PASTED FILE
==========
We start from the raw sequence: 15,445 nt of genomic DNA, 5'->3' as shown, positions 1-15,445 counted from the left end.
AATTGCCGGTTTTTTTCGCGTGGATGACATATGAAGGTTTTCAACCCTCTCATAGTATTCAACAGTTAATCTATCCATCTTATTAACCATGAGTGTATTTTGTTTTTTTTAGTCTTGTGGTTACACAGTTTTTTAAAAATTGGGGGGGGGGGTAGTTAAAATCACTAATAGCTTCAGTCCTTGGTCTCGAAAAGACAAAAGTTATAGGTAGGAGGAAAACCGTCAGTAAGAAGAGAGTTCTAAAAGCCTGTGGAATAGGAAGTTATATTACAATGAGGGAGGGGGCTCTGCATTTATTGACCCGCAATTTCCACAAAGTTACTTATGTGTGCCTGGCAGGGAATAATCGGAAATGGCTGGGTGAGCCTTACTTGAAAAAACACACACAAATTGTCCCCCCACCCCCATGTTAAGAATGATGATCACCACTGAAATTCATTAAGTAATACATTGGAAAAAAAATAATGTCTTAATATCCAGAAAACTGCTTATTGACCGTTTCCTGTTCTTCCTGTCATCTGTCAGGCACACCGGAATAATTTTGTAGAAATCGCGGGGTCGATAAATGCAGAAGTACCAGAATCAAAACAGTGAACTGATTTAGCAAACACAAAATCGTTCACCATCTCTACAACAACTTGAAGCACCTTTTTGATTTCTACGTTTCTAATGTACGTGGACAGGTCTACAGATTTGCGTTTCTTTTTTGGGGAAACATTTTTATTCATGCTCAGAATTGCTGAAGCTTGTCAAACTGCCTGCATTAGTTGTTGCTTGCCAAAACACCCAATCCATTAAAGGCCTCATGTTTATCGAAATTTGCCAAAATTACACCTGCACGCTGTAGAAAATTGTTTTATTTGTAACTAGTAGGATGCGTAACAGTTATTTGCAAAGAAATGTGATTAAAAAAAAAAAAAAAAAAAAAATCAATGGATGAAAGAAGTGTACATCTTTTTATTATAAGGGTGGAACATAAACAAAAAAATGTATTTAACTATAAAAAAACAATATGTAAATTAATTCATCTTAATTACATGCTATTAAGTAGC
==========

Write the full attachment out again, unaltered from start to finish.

We start from the raw sequence: 15,445 nt of genomic DNA, 5'->3' as shown, positions 1-15,445 counted from the left end.
AATTGCCGGTTTTTTTCGCGTGGATGACATATGAAGGTTTTCAACCCTCTCATAGTATTCAACAGTTAATCTATCCATCTTATTAACCATGAGTGTATTTTGTTTTTTTTAGTCTTGTGGTTACACAGTTTTTTAAAAATTGGGGGGGGGGGTAGTTAAAATCACTAATAGCTTCAGTCCTTGGTCTCGAAAAGACAAAAGTTATAGGTAGGAGGAAAACCGTCAGTAAGAAGAGAGTTCTAAAAGCCTGTGGAATAGGAAGTTATATTACAATGAGGGAGGGGGCTCTGCATTTATTGACCCGCAATTTCCACAAAGTTACTTATGTGTGCCTGGCAGGGAATAATCGGAAATGGCTGGGTGAGCCTTACTTGAAAAAACACACACAAATTGTCCCCCCACCCCCATGTTAAGAATGATGATCACCACTGAAATTCATTAAGTAATACATTGGAAAAAAAATAATGTCTTAATATCCAGAAAACTGCTTATTGACCGTTTCCTGTTCTTCCTGTCATCTGTCAGGCACACCGGAATAATTTTGTAGAAATCGCGGGGTCGATAAATGCAGAAGTACCAGAATCAAAACAGTGAACTGATTTAGCAAACACAAAATCGTTCACCATCTCTACAACAACTTGAAGCACCTTTTTGATTTCTACGTTTCTAATGTACGTGGACAGGTCTACAGATTTGCGTTTCTTTTTTGGGGAAACATTTTTATTCATGCTCAGAATTGCTGAAGCTTGTCAAACTGCCTGCATTAGTTGTTGCTTGCCAAAACACCCAATCCATTAAAGGCCTCATGTTTATCGAAATTTGCCAAAATTACACCTGCACGCTGTAGAAAATTGTTTTATTTGTAACTAGTAGGATGCGTAACAGTTATTTGCAAAGAAATGTGATTAAAAAAAAAAAAAAAAAAAAAATCAATGGATGAAAGAAGTGTACATCTTTTTATTATAAGGGTGGAACATAAACAAAAAAATGTATTTAACTATAAAAAAACAATATGTAAATTAATTCATCTTAATTACATGCTATTAAGTAGC